The Approach - Data Tenets
In "The Approach - Second Stage Framework", we explained why Case Threads may not be what you are accustomed to seeing in this type of software. In this article, we define the bases of what you are seeing so that you may understand the applicability of Case Threads to your business.
As with any software system that manages data, one of the earliest steps taken in building such a system is to design a database. Database design generally requires that the database designer knows the rules of a business and the types of data elements the business needs to capture.
Everything to Everyone?
In designing the Case Threads database, with the legal industry in mind, it occurred to us that we could never hope to know the business rules and processes of every potential user. It would therefore be impossible to try to design a database that would please everyone and fit everyone's needs. Consider a law firm that deals primarily with trusts and wills versus a firm that deals primarily with criminal cases. The data of interest to each firm would have some differences. Even firms working within the same space could conceivably want to track different information.
At the outset of this article we explained that a database designer has to know the rules of a business and the types of data that needs to be captured. So, what is a database designer to do?
Data Tenets - Commonalities and Abstraction
Rather than try to model for all the differences between firms and specialities, we modelled for the commonalities. We defined the basic needs of any firm regardless of their specialty. These definitions became our Data Tenets.
For an example, let's continue with the example provided in the Second Stage Framework article. In that example, we discussed the framework of a building and how that structure could be adapted to become a store, house, or restaurant. Even in that early stage of development, where we only have the structural frame and foundation of the building, we know that we will require certain building blocks: concrete, wood and nails. Concrete, wood and nails are building blocks that are common to all buildings regardless of what they become in the end.
Data Tenets are our common data building blocks for Case Threads. Each Data Tenet can be customized for a particular spcialty or firm. There are two primary Data Tenets: Entities and Matters.
Data Tenet - Entity
The more abstract of the two tenets is the Entity. An Entity refers to any Person or Organization. A Person may be a lawyer, a contact at a vendor, a contact at a client, or anything else along those lines. An Organization may be a company, a local government office, a state, etc.
How can all these different data items be considered an Entity? Consider what may commonly be seen in other applications. You might have a screen to add clients, a screen to add employees, and a screen to add lawyers. Consider that data on these screens.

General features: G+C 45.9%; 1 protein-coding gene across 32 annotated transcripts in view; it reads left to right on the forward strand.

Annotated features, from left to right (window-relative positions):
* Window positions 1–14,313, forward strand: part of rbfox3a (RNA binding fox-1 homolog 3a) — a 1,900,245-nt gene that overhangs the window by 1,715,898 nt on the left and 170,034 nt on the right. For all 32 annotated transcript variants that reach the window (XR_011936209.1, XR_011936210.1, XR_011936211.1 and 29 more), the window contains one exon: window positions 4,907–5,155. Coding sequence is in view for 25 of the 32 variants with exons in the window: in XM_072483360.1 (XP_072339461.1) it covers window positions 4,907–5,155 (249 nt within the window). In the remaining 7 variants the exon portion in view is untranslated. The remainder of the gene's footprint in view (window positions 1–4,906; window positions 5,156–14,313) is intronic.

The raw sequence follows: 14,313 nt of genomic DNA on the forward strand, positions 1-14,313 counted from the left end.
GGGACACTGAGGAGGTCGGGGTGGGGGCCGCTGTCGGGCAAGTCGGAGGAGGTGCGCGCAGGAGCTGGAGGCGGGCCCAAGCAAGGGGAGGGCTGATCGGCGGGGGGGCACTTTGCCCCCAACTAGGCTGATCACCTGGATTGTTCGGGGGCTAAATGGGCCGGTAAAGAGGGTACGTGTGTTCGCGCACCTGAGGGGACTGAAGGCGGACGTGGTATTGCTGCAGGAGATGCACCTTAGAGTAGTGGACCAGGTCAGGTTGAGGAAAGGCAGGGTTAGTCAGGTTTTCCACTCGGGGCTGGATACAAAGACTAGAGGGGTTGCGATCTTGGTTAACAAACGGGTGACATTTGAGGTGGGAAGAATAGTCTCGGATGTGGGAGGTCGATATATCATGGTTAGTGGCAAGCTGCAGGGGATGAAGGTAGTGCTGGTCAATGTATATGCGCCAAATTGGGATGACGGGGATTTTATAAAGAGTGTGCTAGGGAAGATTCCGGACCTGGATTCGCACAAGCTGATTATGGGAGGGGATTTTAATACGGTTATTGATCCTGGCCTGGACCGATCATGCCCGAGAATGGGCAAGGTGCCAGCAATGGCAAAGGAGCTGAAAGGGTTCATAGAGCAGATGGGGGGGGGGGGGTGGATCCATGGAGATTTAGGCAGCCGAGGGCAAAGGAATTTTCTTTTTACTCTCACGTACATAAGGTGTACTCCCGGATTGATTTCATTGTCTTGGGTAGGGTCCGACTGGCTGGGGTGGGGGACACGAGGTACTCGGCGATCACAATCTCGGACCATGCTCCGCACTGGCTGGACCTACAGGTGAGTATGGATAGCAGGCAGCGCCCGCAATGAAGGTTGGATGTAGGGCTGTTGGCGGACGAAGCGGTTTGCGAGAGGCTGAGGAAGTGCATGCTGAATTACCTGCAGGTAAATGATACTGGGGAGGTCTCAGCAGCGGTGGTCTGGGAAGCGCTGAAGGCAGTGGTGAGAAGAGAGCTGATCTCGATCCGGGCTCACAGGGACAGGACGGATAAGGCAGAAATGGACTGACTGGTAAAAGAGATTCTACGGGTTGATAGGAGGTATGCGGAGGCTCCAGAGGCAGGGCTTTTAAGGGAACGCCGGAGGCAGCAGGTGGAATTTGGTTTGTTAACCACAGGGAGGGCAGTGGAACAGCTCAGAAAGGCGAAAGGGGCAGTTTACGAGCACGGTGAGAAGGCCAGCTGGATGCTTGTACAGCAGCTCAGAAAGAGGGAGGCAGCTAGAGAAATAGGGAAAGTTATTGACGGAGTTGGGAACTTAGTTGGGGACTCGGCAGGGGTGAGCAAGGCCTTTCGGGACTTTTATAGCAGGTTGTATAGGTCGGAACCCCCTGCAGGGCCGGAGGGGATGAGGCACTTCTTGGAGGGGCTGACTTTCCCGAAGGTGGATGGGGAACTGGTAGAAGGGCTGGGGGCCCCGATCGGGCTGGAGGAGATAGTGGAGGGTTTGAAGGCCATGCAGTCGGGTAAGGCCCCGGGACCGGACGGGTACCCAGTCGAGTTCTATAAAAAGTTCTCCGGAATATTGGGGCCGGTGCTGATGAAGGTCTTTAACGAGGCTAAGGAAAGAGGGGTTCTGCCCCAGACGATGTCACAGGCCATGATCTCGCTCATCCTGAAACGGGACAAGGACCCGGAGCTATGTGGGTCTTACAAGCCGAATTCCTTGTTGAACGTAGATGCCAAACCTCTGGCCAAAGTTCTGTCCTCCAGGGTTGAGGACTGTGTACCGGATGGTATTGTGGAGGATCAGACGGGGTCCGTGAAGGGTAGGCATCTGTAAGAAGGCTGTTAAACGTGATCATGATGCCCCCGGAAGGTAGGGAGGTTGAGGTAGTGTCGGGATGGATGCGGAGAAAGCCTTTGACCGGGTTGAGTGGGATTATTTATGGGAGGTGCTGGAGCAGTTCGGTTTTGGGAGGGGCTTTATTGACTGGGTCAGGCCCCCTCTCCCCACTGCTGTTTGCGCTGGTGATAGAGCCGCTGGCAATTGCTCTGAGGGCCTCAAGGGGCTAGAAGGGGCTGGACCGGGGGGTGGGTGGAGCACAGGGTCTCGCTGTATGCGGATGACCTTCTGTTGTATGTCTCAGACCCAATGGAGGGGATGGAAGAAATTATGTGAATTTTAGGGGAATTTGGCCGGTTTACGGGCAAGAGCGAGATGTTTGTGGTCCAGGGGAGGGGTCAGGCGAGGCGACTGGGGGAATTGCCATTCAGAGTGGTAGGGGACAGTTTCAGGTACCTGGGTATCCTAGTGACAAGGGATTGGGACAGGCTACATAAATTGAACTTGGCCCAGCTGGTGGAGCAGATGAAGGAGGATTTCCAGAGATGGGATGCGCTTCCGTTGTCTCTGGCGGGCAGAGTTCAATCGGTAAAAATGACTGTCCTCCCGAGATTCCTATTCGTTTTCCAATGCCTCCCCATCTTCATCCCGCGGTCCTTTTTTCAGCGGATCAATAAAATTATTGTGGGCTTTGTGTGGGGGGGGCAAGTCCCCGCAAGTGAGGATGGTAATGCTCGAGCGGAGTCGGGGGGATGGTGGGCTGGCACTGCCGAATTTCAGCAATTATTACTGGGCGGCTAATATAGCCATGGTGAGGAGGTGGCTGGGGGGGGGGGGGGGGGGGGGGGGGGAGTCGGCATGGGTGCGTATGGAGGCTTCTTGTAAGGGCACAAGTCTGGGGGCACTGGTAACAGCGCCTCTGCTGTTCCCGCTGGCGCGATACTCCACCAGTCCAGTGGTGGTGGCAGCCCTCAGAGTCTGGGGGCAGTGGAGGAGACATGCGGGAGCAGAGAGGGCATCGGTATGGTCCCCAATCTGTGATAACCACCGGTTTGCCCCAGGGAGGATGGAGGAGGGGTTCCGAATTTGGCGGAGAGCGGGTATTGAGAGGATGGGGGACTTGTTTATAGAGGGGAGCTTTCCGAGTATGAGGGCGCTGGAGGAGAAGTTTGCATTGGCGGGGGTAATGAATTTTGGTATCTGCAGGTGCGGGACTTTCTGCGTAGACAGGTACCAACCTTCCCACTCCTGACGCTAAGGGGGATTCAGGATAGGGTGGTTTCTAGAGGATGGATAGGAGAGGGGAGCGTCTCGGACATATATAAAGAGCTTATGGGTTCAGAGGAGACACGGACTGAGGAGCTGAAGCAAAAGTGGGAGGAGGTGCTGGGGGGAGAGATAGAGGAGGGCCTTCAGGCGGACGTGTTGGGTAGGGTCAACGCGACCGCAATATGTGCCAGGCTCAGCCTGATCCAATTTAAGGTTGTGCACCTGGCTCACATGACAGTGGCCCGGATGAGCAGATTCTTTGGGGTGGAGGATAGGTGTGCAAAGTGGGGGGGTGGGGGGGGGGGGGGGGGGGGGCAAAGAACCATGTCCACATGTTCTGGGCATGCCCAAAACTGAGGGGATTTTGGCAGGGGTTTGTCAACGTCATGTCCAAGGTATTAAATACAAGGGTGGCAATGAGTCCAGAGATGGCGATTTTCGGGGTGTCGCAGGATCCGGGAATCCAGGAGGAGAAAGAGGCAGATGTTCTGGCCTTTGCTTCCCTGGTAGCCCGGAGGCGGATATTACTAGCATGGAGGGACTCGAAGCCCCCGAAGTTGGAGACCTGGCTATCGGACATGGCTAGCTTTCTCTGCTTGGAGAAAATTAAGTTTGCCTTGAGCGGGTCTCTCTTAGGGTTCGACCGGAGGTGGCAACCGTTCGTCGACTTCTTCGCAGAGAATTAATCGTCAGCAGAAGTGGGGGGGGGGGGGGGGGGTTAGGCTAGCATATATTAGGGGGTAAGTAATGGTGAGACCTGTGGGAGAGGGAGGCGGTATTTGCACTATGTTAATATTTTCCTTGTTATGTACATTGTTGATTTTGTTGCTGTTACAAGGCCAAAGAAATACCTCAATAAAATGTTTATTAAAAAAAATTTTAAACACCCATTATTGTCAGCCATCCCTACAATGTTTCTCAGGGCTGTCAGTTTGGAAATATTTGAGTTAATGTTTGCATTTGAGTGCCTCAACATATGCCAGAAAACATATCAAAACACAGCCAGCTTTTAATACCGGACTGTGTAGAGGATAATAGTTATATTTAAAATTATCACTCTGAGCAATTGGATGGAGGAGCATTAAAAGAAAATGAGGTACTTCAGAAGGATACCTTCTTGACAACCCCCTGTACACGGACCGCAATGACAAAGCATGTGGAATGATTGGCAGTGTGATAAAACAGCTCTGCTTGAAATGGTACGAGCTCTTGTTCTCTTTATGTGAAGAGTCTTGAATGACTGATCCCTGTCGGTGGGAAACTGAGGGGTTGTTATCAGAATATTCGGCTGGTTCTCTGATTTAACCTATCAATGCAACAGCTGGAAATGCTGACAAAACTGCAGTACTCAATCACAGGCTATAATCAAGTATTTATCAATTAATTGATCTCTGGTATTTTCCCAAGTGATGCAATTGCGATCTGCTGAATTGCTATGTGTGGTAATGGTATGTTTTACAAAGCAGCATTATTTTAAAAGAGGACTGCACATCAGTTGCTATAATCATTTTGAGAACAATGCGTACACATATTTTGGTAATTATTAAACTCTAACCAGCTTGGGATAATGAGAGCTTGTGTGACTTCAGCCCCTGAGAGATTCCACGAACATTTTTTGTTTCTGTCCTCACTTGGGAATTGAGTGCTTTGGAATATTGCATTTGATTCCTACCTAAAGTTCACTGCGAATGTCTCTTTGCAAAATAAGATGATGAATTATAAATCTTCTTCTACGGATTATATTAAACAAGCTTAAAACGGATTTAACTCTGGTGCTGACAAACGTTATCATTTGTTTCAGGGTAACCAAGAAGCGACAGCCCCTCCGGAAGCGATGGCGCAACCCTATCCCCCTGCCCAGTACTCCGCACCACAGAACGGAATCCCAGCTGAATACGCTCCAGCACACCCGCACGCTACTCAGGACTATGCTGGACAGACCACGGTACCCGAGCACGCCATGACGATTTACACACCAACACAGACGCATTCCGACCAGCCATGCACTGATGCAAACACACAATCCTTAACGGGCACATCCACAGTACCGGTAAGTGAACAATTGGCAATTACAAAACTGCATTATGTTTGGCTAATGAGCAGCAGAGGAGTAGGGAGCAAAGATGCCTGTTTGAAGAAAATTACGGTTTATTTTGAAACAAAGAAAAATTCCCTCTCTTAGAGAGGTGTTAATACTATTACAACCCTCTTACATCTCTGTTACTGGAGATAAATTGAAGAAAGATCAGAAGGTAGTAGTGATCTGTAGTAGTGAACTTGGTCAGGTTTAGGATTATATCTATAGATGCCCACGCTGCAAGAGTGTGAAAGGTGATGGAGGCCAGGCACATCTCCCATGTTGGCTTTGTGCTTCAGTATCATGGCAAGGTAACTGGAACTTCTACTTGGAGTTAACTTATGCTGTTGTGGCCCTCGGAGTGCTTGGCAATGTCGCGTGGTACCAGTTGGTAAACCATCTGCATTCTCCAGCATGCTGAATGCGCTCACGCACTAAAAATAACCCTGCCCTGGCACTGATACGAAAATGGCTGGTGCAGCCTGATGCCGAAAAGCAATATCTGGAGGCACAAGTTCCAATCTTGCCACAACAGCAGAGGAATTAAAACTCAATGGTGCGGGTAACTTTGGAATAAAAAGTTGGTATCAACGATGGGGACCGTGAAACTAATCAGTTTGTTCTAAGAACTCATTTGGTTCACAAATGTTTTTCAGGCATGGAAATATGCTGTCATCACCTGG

Notice that the first five rows in the above table all contain the same kind of information. We identified those types of commonalities and applied them to the Entity. At a basic level, an Entity consists of (this is not a complete or exact list...it is for explanation purposes only):
We call this basic level, an abstraction, because we can see the abstract representation of clients, employees and lawyers in an Entity.
Data Tenet - Matter
The Matter Data Tenet is less complicated than the Entity. When considering how to abstract a Matter, we decided that the name Matter by itself was an abstraction. Matters may take many different forms, in terms of the types of data captured, depending on the business itself. The data for a Matter concerned with a divorce would be very different from the data for a Matter concerned with a trust.
As a result, at an abstraction level, Matters only consist of a logical name, type and description. Entities are assigned to Matters and each Entity is given a role to play on the Matter. An entity can perform more than one role on a single Matter. What may be initially seen as an over-simplification of matter tracking, is really a wide open road for customization.
The Clear Advantage
The clear advantage to this model is that abstraction allows a single Data Tenet to perform many roles in the system and more closely mimic real life. For example, in the real world a person may be a lawyer, but may at some point also be his own client, if he represents himself. In other systems, you would have to go to the lawyer screen and enter the person as a new lawyer and then go to the client screen and enter that same person as a client. Although it may be clear to our human eyes, the system will never really understand that client is the same person as the lawyer.
Using Entities, the person is simply entered once, and we simply apply two user-definable roles to that person to signify that they are both a client and a lawyer on a particular Matter. Now Case Threads knows that the person is the same, but is filling two separate jobs and we've cut the duplicate entry process.
So what about all the rest of the data that you are used to capturing? All additional data, which is determined by the user group and is specific to their own business needs, is captured through custom fields. Custom fields decorate the Data Tenets and adapt them for real use in a particular business setting.
No "out of the box" system can truly meet the needs of every business. Data Tenets provide a foundation upon which users may adapt their business, allowing a higher degree of customization and creating a better business fit.